Sunday afternoon, cloudy, dreary and rainy – 65 degrees and constant drizzle make it feel more like spring than early December. A low rumble of thunder adds to the April feel in the air.
Not ideal deer hunting conditions, but I’ve been out of the game too long and I’m itching to get back out in the trees, bow in hand. I check and re-check the weather forecast as I pace back and forth from the living room to the kitchen window, my eye turned to the sky.
“Is that the sun trying to break through?”, I ask myself as a hint of blue makes its appearance through the dim, gray clouds. That was all I needed to see and we’re dressed in our hunting garb and in the truck, heading south for an evening sit in the Kentucky woods.
As I make the hour drive to Owen County, I whisper a prayer and a wish for the rain to hold off until our hunt is over. It’s been weeks since my son and I have shared an afternoon in the woods and this will be his first chance to hunt across the river.
Not long after hitting the bluegrass, the windshield is speckled with the annoying drizzle that’s plagued us the last few days. Optimistic I’m not, but recent photos from my trail camera of a big, wide 9-pointer haunting the woods is in the back of my mind. I remind myself that I can’t take him on the couch watching the Colts or the Bengals, so we press on.
We wheel onto the old county road as the off and on showers are off for the moment. The road dead ends into a muddy, two track easement that, even in the best of conditions leaves a lot to be desired. Against my better judgment, I drop the tires of my somewhat civilized SUV off the pavement and hope we don’t sink to the axles. I drive as far as I can without pushing my luck any further and we gear up for the evening’s sit.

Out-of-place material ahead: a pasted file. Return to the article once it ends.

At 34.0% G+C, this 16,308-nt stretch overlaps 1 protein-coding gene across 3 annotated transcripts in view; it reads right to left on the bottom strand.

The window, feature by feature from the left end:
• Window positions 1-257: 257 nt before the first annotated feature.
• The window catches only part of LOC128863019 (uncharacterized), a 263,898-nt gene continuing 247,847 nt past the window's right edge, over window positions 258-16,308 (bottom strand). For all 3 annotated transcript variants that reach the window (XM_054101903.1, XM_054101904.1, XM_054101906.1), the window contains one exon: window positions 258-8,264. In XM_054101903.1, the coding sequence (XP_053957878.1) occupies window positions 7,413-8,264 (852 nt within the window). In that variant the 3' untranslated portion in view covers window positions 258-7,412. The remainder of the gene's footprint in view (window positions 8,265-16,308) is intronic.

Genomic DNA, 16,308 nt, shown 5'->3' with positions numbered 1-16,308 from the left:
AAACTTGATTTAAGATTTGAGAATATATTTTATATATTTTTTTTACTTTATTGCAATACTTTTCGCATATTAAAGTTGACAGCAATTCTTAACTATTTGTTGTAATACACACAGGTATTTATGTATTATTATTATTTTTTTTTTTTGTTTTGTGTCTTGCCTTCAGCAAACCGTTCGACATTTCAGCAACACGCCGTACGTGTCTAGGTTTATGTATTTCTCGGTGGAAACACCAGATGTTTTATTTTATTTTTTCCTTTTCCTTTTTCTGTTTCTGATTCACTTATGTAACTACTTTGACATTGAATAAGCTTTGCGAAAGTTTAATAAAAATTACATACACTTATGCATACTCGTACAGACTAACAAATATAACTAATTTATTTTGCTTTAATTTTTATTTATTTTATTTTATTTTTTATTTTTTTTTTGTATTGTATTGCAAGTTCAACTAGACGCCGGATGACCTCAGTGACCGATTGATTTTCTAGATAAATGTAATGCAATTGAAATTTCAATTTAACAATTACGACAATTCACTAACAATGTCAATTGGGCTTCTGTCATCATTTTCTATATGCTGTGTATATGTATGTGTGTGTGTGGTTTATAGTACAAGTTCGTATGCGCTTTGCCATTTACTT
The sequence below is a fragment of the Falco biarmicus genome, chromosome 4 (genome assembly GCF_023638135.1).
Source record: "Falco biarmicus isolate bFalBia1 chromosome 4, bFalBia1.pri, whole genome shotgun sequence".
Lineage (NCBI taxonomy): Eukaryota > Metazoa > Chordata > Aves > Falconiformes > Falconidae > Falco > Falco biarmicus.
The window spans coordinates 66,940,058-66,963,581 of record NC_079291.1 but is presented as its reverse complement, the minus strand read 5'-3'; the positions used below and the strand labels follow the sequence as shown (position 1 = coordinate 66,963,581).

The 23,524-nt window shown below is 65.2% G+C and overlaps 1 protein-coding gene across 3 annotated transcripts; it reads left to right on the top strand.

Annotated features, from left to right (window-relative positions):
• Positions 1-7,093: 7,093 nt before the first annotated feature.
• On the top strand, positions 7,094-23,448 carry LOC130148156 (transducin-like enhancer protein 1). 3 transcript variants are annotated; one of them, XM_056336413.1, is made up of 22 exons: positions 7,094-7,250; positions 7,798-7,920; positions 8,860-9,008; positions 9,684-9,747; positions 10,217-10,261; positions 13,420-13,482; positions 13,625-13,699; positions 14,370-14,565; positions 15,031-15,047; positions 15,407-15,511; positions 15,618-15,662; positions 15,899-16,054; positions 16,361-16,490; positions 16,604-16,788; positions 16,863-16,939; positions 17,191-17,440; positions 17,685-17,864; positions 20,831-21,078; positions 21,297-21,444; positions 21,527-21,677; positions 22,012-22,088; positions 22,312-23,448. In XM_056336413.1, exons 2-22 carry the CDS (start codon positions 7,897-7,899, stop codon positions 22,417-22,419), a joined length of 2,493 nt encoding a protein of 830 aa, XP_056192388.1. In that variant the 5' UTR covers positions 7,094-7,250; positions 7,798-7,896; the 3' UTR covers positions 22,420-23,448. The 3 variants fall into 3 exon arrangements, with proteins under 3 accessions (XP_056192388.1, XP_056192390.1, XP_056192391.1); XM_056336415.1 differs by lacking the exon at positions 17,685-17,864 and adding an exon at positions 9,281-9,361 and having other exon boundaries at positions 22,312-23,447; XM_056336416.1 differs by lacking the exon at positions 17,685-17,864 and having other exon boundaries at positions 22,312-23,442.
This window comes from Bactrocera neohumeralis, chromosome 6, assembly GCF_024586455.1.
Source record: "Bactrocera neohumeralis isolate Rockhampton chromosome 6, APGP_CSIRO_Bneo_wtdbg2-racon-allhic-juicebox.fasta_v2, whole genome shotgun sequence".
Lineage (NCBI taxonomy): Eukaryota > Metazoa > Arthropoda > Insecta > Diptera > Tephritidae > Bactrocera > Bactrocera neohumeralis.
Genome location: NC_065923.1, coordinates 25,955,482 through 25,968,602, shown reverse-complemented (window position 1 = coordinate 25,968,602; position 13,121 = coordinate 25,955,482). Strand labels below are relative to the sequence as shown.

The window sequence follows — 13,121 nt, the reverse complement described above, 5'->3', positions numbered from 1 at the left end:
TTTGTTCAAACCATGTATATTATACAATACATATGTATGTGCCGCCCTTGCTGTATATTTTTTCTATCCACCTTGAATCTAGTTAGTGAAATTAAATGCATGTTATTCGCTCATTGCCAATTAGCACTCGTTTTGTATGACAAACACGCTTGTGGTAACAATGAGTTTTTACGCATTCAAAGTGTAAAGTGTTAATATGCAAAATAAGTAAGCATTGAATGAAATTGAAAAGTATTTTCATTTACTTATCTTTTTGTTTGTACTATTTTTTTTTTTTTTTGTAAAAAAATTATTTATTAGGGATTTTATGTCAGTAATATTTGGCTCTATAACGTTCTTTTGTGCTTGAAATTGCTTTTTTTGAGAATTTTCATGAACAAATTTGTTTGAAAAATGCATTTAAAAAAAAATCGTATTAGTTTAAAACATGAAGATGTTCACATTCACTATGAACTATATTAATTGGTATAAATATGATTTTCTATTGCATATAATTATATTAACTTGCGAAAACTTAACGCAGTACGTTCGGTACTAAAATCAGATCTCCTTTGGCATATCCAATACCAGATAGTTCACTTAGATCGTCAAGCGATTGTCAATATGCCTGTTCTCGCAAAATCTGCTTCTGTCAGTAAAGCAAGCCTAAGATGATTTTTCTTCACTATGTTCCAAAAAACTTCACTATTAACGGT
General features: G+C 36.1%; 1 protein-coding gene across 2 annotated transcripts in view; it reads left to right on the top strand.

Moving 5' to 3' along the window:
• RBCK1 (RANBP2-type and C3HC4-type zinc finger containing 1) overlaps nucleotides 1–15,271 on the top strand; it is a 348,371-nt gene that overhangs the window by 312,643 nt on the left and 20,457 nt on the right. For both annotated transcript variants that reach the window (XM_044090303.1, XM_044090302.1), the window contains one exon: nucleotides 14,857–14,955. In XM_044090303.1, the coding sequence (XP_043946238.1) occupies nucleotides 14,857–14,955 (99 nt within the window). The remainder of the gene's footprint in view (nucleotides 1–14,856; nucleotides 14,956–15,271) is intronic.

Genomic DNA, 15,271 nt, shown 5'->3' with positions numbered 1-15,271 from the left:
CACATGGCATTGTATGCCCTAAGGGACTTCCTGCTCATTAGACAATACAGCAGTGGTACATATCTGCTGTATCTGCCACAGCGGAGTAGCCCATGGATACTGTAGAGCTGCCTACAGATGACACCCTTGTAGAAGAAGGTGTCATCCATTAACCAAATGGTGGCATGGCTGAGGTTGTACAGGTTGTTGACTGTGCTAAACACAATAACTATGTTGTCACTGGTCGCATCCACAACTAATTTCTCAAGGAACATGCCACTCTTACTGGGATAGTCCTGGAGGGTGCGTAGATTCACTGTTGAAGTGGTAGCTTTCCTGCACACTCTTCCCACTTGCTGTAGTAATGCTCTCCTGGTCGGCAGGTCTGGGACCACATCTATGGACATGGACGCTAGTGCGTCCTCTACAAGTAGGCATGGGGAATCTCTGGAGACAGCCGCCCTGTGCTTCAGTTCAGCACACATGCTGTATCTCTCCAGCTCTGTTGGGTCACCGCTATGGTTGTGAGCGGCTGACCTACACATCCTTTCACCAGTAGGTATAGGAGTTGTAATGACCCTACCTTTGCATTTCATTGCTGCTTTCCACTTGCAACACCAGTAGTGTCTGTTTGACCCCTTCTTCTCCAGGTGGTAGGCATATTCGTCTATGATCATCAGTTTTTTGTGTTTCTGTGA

It’s a long, muddy slog into our hiding spot. Fifteen minutes of steady hiking through the slippery muck, but saturated ground made for a silent approach. We’re finally up and settled in. We are hunting and it feels good to be back in the trees waiting for a buck to show himself.
I take a deep breath, chest rising and falling as I soak in the damp, December woods. Stark, dingy and lifeless at first glance, but not long into our watch, a pair of gray squirrels bark and chase one another through the wet leaves, up tree trunks and leaping from limb to limb providing some entertainment.
The time passes quickly as the boy and I keep our eye out for deer and for weather. He motions for me to check the sky to the west and the thick bluish, gray clouds tell the story of what’s in store. The wind picks up slightly as a few remaining leaves rattle in the breeze and rain is on the air. I think to myself that we’ll wait it out, a few minutes at a time. I wasn’t ready to give up yet. There are deer to be had and bows to be shot and time to spend with my son.
The rain can wait.
Reality gets the better of my wants and emotions and I concede it’s time to get out of the woods or risk being stuck. Before we climb down from our Ash tree stand, movement catches my attention as a small, fork-horned buck walks a “B” line to us. Less than 10 yards, he passes broadside and offers a perfect shot, but he’s not who we’re after and he safely crosses the trail and continues on his path.
We race our way back to the SUV while the rain drops are growing larger and louder as they thump the leaves and forest floor pushed by the increasing wind. We beat the storm to the relative safety of the vehicle and slip and slide the 4×4 back to the asphalt with a sigh of relief.
Mother Nature might have won this round, but you can bet I’m not done yet!
This Hoosier will be back Kentucky…